In a “By the Book” interview for this weekend’s New York Times‘s Sunday Book Review, Richard Dawkins elaborates on his favorite books, authors, and characters:
Who are your favorite contemporary writers and thinkers?
I’ve already mentioned Dan Dennett. I’ll add Steven Pinker, A. C. Grayling, Daniel Kahneman, Jared Diamond, Matt Ridley, Lawrence Krauss, Martin Rees, Jerry Coyne — indeed quite a few of the luminaries that grace the Edge online salon conducted by John Brockman (the Man with the Golden Address Book). All share the same honest commitment to real-world truth, and the belief that discovering it is the business of scientists — and philosophers who take the trouble to learn science. Many of these “Third Culture” thinkers write very well. (Why is the Nobel Prize in Literature almost always given to a novelist, never a scientist? Why should we prefer our literature to be about things that didn’t happen? Wouldn’t, say, Steven Pinker be a good candidate for the literature prize?)
What books might we be surprised to find on your shelves?
Depending on how naïvely literalistic you are, you might be surprised to find the Bible. The King James Version, of course, and not so much on my shelves as continually off my shelves, because I open it so often: sometimes to quote it, sometimes for sheer literary pleasure — especially Ecclesiastes and the Song of Songs.
It doesn’t surprise me that Dawkins would have a Bible on his shelves. Though I’d be way more interested in knowing which books written by Creationists he keeps handy.
The Atlantic‘s Alexander Nazaryan, meanwhile, criticized another of Dawkins’ answers:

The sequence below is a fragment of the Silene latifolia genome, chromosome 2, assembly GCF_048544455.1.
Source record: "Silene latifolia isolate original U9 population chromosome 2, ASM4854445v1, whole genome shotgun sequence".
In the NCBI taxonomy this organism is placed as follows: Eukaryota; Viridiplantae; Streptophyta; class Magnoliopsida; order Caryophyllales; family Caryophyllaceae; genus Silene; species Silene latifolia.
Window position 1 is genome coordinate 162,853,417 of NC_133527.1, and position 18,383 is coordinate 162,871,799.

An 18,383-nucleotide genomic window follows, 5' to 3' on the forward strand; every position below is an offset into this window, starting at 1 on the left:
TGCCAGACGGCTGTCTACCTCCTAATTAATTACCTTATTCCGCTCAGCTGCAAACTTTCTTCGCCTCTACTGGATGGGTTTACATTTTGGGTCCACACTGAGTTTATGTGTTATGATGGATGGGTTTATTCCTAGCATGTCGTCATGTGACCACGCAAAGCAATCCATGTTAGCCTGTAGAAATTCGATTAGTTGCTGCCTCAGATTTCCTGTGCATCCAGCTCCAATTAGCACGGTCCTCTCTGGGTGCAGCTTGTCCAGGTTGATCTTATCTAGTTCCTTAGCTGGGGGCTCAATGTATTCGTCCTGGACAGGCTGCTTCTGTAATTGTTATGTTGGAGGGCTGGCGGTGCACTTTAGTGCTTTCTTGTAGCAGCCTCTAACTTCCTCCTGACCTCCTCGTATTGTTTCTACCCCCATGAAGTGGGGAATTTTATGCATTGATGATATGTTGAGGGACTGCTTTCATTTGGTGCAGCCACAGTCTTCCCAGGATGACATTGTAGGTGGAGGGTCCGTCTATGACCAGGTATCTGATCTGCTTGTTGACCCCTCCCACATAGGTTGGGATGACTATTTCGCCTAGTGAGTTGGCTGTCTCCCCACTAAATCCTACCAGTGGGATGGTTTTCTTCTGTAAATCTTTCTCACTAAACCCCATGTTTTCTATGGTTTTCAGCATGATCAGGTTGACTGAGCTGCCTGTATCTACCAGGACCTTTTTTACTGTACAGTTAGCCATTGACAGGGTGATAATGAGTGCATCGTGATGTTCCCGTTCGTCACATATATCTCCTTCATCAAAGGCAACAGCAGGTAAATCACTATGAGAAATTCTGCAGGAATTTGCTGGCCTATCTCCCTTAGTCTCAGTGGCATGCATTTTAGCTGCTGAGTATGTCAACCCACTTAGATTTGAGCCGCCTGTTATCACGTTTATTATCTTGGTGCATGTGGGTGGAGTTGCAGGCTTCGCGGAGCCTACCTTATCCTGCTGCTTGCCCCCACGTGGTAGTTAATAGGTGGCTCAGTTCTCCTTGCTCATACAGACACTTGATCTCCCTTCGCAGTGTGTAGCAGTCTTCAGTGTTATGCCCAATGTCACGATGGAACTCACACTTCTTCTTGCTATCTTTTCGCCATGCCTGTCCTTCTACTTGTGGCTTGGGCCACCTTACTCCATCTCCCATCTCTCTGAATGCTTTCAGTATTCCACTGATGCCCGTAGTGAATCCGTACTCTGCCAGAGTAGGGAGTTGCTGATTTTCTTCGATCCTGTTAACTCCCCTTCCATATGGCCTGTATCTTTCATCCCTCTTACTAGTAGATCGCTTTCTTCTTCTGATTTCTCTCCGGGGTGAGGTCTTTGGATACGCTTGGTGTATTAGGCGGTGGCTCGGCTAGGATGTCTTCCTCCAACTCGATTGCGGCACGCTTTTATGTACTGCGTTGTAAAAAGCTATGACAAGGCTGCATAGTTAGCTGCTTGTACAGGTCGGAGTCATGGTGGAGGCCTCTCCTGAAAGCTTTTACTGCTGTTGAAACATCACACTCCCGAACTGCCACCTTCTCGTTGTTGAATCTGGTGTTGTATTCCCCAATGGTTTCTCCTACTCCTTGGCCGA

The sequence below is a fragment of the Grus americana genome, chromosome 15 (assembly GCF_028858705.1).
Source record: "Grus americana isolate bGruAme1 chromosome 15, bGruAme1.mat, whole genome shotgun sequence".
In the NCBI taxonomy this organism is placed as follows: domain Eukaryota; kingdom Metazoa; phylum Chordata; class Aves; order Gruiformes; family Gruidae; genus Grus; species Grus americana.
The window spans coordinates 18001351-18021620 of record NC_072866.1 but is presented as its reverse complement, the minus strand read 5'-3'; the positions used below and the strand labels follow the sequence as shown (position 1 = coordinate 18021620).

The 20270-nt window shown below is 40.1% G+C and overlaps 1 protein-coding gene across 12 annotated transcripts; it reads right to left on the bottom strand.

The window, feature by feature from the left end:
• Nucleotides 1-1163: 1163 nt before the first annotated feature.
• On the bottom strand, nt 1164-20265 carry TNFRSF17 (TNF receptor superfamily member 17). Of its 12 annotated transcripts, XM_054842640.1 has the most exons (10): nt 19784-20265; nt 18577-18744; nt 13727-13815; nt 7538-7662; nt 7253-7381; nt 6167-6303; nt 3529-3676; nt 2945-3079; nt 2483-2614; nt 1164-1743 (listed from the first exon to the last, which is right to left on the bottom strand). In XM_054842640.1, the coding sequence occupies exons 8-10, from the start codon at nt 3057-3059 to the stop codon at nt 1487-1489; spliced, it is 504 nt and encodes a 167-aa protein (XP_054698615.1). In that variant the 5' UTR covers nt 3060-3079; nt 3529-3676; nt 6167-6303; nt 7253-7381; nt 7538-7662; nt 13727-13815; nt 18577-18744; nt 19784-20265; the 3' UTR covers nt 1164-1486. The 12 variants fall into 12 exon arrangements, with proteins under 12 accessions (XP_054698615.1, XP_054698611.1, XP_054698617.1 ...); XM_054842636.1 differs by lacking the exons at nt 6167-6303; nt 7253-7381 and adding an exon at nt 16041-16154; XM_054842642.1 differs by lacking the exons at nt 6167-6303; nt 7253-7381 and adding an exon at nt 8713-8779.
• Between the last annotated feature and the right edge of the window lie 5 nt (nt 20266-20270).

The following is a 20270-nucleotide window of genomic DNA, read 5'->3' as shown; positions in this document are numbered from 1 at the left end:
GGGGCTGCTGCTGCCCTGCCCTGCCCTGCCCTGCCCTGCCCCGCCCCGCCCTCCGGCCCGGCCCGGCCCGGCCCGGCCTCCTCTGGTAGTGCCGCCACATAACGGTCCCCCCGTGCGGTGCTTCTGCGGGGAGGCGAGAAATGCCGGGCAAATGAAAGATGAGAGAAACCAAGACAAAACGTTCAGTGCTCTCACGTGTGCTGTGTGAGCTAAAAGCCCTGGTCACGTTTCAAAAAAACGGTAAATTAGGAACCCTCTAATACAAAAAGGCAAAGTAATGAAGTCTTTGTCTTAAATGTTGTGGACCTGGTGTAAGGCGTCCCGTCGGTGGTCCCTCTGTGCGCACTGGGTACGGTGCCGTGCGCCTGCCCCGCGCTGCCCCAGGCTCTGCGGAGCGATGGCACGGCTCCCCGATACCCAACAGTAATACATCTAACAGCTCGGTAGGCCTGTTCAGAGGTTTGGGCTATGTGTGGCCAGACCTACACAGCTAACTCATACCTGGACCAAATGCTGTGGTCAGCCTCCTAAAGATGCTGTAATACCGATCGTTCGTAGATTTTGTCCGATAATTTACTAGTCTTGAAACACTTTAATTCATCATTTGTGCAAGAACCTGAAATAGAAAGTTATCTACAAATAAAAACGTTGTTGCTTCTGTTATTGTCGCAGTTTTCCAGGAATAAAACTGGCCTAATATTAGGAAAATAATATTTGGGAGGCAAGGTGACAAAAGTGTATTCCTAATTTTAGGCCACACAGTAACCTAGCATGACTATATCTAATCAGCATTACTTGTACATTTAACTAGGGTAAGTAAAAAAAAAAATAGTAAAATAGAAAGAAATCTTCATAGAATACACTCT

If you could meet any writer, dead or alive, who would it be? What would you want to know?
Sorry to be boringly predictable, but Shakespeare. Who are you? And how did a humble country boy like you become the greatest genius, and part creator, of our beloved English language. Might you have been even better if you’d studied at Oxford or Cambridge?
Anyone who isn’t gunning for Dawkins understands what he’s getting at. Shakespeare arose from humble beginnings to achieve amazing things and Dawkins asks “what might have been” if Shakespeare had something of a head start in life. Might he have done even more? That’s a rhetorical question, to say the least.
Nazaryan, though, sees it as as a slam on Shakespeare’s upbringing: “[Dawkins] says that William Shakespeare, the West’s most exalted playwright, was not sufficiently educated.”
Oh, please. I’m sorry Dawkins isn’t the asshole you want him to be. Seriously, there must be some sort of secret game being played lately where you win points for taking some line that Dawkins says and then framing it in the worst possible light. If you want to criticize Dawkins, then criticize something he actually believes, not some out-of-context wording that’s negated by everything Dawkins says immediately before and after that.
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